Self-efficacy: a useful construct to promote physical activity in people with stable chronic heart failure

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dc.contributor.author Du, Hui Yun en_US
dc.contributor.author Everett, Bronwyn en_US
dc.contributor.author Newton, Phillip en_US
dc.contributor.author Salamonson, Yenna en_US
dc.contributor.author Davidson, Patricia en_US
dc.contributor.editor en_US
dc.date.accessioned 2012-10-12T03:34:33Z
dc.date.available 2012-10-12T03:34:33Z
dc.date.issued 2012 en_US
dc.identifier 2011004249 en_US
dc.identifier.citation Du Hui Yun et al. 2012, 'Self-efficacy: a useful construct to promote physical activity in people with stable chronic heart failure', Blackwell Publishing Ltd, vol. 21, pp. 301-310. en_US
dc.identifier.issn 0962-1067 en_US
dc.identifier.other C1 en_US
dc.identifier.uri http://hdl.handle.net/10453/18708
dc.description.abstract Aim. To explore the conceptual underpinnings of self-efficacy to address the barriers to participating in physical activity and propose a model of intervention. Background. The benefits of physical activity in reducing cardiovascular risk have led to evidence-based recommendations for patients with heart disease, including those with chronic heart failure. However, adherence to best practice recommendations is often suboptimal, particularly in those individuals who experience high symptom burden and feel less confident to undertake physical activity. Self-efficacy is the degree of confidence an individual has in his/her ability to perform behaviour under several specific circumstances. Four factors influence an individuala??s level of self-efficacy: (1) past performance, (2) vicarious experience, (3) verbal persuasion and (4) physiological arousal. Design. Discursive. Methods. Using the method of a discursive paper, this article seeks to explore the conceptual underpinnings of self-efficacy to address the barriers to participating in physical activity and proposes a model of intervention, the Home-Heart-Walk, to promote physical activity and monitor functional status. Conclusions. Implementing effective interventions to promote physical activities require appreciation of factors impacting on behaviour change. Addressing concepts relating to self-efficacy in physical activity interventions may promote participation and adherence in the longer term. en_US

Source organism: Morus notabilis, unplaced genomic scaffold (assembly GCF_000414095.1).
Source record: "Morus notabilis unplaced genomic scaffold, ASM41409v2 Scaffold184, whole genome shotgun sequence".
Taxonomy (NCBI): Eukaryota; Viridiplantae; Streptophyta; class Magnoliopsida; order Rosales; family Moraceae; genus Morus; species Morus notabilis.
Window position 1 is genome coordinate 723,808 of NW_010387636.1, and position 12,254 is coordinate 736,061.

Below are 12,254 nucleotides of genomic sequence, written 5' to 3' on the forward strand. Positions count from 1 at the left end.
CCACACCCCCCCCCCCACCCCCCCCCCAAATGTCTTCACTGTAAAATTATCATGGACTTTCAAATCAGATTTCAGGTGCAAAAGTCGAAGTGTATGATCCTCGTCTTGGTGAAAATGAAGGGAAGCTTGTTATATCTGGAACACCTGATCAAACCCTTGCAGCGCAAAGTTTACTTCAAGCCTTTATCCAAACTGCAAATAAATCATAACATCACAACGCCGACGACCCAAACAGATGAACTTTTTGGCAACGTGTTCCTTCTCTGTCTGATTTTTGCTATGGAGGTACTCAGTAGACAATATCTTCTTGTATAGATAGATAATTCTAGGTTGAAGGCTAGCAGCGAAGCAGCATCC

dc.language en_US
dc.publisher Blackwell Publishing Ltd en_US
dc.relation.isbasedon http://dx.doi.org/10.1111/j.1365-2702.2011.03983.x en_US
dc.title Self-efficacy: a useful construct to promote physical activity in people with stable chronic heart failure en_US
dc.parent Journal Of Clinical Nursing en_US
dc.journal.volume 21 en_US
dc.journal.number en_US
dc.publocation Oxford, UK en_US
dc.identifier.startpage 301 en_US
dc.identifier.endpage 310 en_US
dc.cauo.name FOH.Faculty of Health en_US
dc.conference Verified OK en_US
dc.for 111000 en_US
dc.personcode 0000066046 en_US
dc.personcode 107686 en_US
dc.personcode 111808 en_US
dc.personcode 0000027623 en_US
dc.personcode 110950 en_US
dc.percentage 50 en_US
dc.classification.name Nursing en_US
dc.classification.type FOR-08 en_US
dc.edition en_US
dc.custom en_US
dc.date.activity en_US
dc.location.activity en_US
dc.description.keywords chronic heart failure, nurses, nursing, physical activity, self-efficacy, theoretical framework en_US
dc.staffid 110950 en_US


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